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Sun 15 Jan 2012 04:03 PM

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Bahrain king gifts more power to parliament

But critics blast changes for falling short of real reform demanded by protesters

Bahrain king gifts more power to parliament
Bahrains King Hamad Al-Khalifa urged "all sectors of society to work together"

Bahrain's
king announced constitutional amendments on Sunday giving parliament more
powers of scrutiny over government, but the opposition said they fell far short
of demands for democracy
that have driven a year of unrest in the Gulf Arab
state.

The
speech did not mention clashes between riot police and mainly Shi'ite
opposition activists that have taken place on an almost daily basis since
martial law was lifted in May after the Sunni-led government crushed a
pro-democracy movement.

The Gulf
island nation, home to the US Fifth Fleet, is seen by the United States and
Saudi Arabia as a key ally against non-Arab Shi'ite power Iran just across Gulf
waters.

The
amendments, which increase powers to question ministers and withdraw confidence
in the cabinet, emerged from a national dialogue King Hamad bin Isa Al Khalifa
organised last year after the Sunni-dominated government crushed a democracy
uprising dominated by majority Shi'ites.

The main
opposition party Wefaq withdrew from the dialogue, saying it did not go far
enough to offer real reform.

The
king, in a televised speech said: "Our people have proven their desire for
continuing with reforms... We complete the march today with those who have an
honest patriotic desire for more progress and reform."

"I
must mention here that democracy is not just constitutional and legislative
rules, it is a culture and practice and adhering by the law and respecting
international human rights principles," he said.

"I
beseech all sectors of society to work together so that all their sons adhere
to the law, which is linked to coexistence and tolerance..."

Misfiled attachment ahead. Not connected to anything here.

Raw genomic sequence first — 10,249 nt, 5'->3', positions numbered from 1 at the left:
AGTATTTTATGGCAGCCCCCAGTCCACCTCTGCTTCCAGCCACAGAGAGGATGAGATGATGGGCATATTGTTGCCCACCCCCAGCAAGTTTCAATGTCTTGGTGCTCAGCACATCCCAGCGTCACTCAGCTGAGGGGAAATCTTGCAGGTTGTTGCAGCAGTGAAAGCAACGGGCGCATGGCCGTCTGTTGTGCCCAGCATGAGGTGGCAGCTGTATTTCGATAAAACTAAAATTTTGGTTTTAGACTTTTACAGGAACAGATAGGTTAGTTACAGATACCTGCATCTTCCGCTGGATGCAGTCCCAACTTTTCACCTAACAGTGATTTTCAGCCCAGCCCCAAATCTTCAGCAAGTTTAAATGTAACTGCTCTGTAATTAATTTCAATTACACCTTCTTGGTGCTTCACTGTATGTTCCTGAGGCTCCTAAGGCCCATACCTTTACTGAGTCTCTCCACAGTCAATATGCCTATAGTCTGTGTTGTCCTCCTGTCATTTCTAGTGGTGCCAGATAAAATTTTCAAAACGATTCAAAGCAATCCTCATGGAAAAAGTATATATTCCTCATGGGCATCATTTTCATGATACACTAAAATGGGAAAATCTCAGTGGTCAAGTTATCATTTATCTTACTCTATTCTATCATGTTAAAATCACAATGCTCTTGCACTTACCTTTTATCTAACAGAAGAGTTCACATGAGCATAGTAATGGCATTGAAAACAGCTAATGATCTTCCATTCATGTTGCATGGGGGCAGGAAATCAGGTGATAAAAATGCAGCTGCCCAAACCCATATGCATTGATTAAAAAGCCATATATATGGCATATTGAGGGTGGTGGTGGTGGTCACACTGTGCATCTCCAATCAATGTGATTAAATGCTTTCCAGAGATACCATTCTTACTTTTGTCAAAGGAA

The
cabinet is headed by the same prime minister from the royal family who was
appointed when Bahrain emerged from colonial tutelage in 1971. The elected
parliament's powers to legislate are neutralised by an appointed chamber.

Activists
were scathing about the speech, which comes after a number of deaths in recent
weeks resulting from the tense security situation.

A
24-year-old Shi'ite man was found dead after he went missing last Wednesday.
The Bahrain Centre for Human Rights said his body showed signs of torture, but
the Interior Ministry said he had drowned.

"Shoes
are being thrown at your face [on TV], you lowest of kings in the depths of
hell!" wrote a Twitter user called 'Sanabis News', - the usename a
reference to a Shi'ite district where police and youths clash daily.

Saeed
Shehabi, an opposition leader based in London, wrote after the speech was
announced on Sunday evening: "Never in history has a dictator become a
democrat. So how can Al Khalifa be expected to change? They simply have to
go."

Tensions
are set to rise ahead of Feb 14, the anniversary of the uprising last year
after Egyptians and Tunisians succeeded in forcing out unpopular leaders.

Analysts
say hardliners within the Khalifa family, backed by Saudi Arabia, have the
upper hand and reject further reforms